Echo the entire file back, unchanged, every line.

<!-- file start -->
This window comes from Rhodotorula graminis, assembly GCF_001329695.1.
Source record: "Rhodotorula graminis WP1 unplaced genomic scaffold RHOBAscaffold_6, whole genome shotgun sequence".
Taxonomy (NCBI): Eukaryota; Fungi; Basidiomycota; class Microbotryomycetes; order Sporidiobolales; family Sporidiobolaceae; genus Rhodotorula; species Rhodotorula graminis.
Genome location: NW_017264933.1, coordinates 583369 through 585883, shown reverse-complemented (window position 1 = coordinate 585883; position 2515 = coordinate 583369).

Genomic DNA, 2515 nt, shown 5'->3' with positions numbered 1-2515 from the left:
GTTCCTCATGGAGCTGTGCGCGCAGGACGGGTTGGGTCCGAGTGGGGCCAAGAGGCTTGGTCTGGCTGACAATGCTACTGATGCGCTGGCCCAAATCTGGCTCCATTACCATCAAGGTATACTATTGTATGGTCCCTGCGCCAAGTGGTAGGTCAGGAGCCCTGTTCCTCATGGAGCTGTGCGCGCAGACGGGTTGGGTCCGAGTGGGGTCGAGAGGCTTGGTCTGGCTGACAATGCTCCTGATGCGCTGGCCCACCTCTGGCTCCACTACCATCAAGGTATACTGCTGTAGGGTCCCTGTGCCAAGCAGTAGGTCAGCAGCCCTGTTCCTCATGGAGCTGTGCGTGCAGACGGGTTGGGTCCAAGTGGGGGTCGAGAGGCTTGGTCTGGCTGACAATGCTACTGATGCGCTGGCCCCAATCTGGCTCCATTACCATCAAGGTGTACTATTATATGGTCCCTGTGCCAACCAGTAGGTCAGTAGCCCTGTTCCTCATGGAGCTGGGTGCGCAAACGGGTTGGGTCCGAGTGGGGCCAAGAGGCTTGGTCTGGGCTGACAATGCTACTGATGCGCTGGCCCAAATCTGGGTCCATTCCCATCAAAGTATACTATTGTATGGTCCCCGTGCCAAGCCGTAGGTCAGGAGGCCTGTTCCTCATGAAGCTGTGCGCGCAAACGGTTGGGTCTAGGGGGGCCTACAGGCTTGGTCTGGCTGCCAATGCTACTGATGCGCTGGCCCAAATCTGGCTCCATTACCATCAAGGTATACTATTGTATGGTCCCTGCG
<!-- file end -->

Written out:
This window comes from Rhodotorula graminis, assembly GCF_001329695.1.
Source record: "Rhodotorula graminis WP1 unplaced genomic scaffold RHOBAscaffold_6, whole genome shotgun sequence".
Taxonomy (NCBI): Eukaryota; Fungi; Basidiomycota; class Microbotryomycetes; order Sporidiobolales; family Sporidiobolaceae; genus Rhodotorula; species Rhodotorula graminis.
Genome location: NW_017264933.1, coordinates 583369 through 585883, shown reverse-complemented (window position 1 = coordinate 585883; position 2515 = coordinate 583369).

Genomic DNA, 2515 nt, shown 5'->3' with positions numbered 1-2515 from the left:
GTTCCTCATGGAGCTGTGCGCGCAGGACGGGTTGGGTCCGAGTGGGGCCAAGAGGCTTGGTCTGGCTGACAATGCTACTGATGCGCTGGCCCAAATCTGGCTCCATTACCATCAAGGTATACTATTGTATGGTCCCTGCGCCAAGTGGTAGGTCAGGAGCCCTGTTCCTCATGGAGCTGTGCGCGCAGACGGGTTGGGTCCGAGTGGGGTCGAGAGGCTTGGTCTGGCTGACAATGCTCCTGATGCGCTGGCCCACCTCTGGCTCCACTACCATCAAGGTATACTGCTGTAGGGTCCCTGTGCCAAGCAGTAGGTCAGCAGCCCTGTTCCTCATGGAGCTGTGCGTGCAGACGGGTTGGGTCCAAGTGGGGGTCGAGAGGCTTGGTCTGGCTGACAATGCTACTGATGCGCTGGCCCCAATCTGGCTCCATTACCATCAAGGTGTACTATTATATGGTCCCTGTGCCAACCAGTAGGTCAGTAGCCCTGTTCCTCATGGAGCTGGGTGCGCAAACGGGTTGGGTCCGAGTGGGGCCAAGAGGCTTGGTCTGGGCTGACAATGCTACTGATGCGCTGGCCCAAATCTGGGTCCATTCCCATCAAAGTATACTATTGTATGGTCCCCGTGCCAAGCCGTAGGTCAGGAGGCCTGTTCCTCATGAAGCTGTGCGCGCAAACGGTTGGGTCTAGGGGGGCCTACAGGCTTGGTCTGGCTGCCAATGCTACTGATGCGCTGGCCCAAATCTGGCTCCATTACCATCAAGGTATACTATTGTATGGTCCCTGCG